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Which is better between using long string key or short string key in HashMap?

Example:

1. Long string key in HashMap

    HashMap<String, String> map = new HashMap<String, String>();
    map.put("[ART.117.4002] ADAPTER RUNTIME (ADAPTER SERVICE): UNABLE TO INVOKE ADAPTER SERVICE", "Cannot invoke adapter service");

Note: the long string would be limited to maximum 120 chars and all is uppercased. If the length is more than the max. chars, it will be truncated.

2. Short string key in HashMap

    HashMap<String, String> map = new HashMap<String, String>();
    map.put("B8B77715", "Cannot invoke adapter service");

Note: the B8B77715 is a CRC32 of "[ART.117.4002] ADAPTER RUNTIME (ADAPTER SERVICE): UNABLE TO INVOKE ADAPTER SERVICE".

Let's say there would be 4000+ entries in the HashMap. Which is better between two in term of performance?

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2 Answers 2

up vote 4 down vote accepted

A CRC32 is a rough approximation of your original value, but it will be possible for two different original values to result in the same CRC32 value. This makes them a very poor candidate for a key to a HashMap and the fact it reduces data integrity should trump any potential performance concerns. Definitely use [ART.117.4002] ... -- why introduce a potential (if rare) bug when you don't need to?

That being said, the part in the beginning (between the square brackets) looks like it has the potential for being a unique identifier. If that were so, you could see some (quite marginal) performance boosts by using just the token between the brackets (via string parsing) rather than that whole big string.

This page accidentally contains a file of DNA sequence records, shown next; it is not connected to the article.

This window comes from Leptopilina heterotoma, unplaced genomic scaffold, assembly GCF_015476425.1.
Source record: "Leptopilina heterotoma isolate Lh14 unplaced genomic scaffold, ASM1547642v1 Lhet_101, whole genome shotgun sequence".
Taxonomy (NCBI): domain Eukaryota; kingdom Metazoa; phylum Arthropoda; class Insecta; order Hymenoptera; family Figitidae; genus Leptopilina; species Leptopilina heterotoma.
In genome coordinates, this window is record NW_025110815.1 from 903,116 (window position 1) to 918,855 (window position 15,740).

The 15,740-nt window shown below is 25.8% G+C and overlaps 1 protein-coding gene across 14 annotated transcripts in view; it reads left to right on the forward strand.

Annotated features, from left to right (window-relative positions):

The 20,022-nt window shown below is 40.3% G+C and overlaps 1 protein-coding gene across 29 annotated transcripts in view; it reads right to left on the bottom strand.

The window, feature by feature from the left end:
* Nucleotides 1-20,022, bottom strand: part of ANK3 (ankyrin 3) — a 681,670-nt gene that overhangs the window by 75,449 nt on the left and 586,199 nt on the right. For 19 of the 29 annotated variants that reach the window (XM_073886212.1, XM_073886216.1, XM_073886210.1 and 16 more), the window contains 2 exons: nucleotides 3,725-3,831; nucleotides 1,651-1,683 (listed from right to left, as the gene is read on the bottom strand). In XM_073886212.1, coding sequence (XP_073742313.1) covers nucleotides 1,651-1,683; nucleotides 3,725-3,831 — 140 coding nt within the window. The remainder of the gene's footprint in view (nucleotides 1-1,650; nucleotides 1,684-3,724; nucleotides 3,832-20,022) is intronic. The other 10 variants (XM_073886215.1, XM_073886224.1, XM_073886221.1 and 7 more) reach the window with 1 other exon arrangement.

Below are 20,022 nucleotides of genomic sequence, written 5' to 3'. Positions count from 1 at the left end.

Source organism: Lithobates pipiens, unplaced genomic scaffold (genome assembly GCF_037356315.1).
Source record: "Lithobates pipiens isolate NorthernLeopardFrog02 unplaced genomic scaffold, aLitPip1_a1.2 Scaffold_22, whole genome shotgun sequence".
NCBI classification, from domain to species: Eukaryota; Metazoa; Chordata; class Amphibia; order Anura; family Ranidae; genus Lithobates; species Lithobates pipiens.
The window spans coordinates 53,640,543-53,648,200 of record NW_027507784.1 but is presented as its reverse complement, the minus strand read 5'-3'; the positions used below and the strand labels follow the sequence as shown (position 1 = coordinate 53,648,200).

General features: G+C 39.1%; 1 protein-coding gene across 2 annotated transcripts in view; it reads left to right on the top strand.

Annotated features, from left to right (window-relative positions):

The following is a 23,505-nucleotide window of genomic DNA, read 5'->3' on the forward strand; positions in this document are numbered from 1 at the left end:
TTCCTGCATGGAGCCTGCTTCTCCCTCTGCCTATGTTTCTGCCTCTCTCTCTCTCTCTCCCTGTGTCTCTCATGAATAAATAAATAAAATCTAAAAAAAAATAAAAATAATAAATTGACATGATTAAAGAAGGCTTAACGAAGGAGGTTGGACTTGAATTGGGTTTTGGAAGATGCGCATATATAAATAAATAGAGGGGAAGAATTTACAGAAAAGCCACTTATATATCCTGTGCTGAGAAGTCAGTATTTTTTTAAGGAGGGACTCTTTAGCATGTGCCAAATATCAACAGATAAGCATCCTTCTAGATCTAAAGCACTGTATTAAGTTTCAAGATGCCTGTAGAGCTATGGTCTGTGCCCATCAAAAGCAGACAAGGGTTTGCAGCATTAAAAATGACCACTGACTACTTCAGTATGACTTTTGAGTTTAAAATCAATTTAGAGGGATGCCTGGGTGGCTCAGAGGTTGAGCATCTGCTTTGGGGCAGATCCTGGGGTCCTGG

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1  
+1: using the hash of a hash won't improve the performance of your system and might degrade its reliability. –  bdares Oct 27 '11 at 4:47
    
So you all propose to use long string as the key? Is it okay? Since logically it will eat many memory spaces if there are many entries in HashMap. –  suud Oct 27 '11 at 4:50
1  
@suud, the most important point is that the CRC32 will eventually result in a broken program. So that option should be immediately thrown out the window. The next (possible) consideration is the size of the keys. At that point -- it depends. How many unique keys would you expect? I'd say anything on the order of thousands would mean that this (modest) size of your key is inconsquential. If you end up with millions, you might want to consider an optimization (but not the CRC32 solution!). –  Kirk Woll Oct 27 '11 at 4:54
    
But unfortunately the key string is not always has a unique identifier in the bracket or such, it could be like this: "java.net.SocketTimeoutException: Read timed out" or "BATCH_DEL_DEPT_MEMBER_ALL_FAIL". –  suud Oct 27 '11 at 4:55
    
@suud, fair enough. So how many unique keys could you realistically anticipate? –  Kirk Woll Oct 27 '11 at 4:56

It's hard to imagine it could possibly matter. Use whatever makes the most sense.

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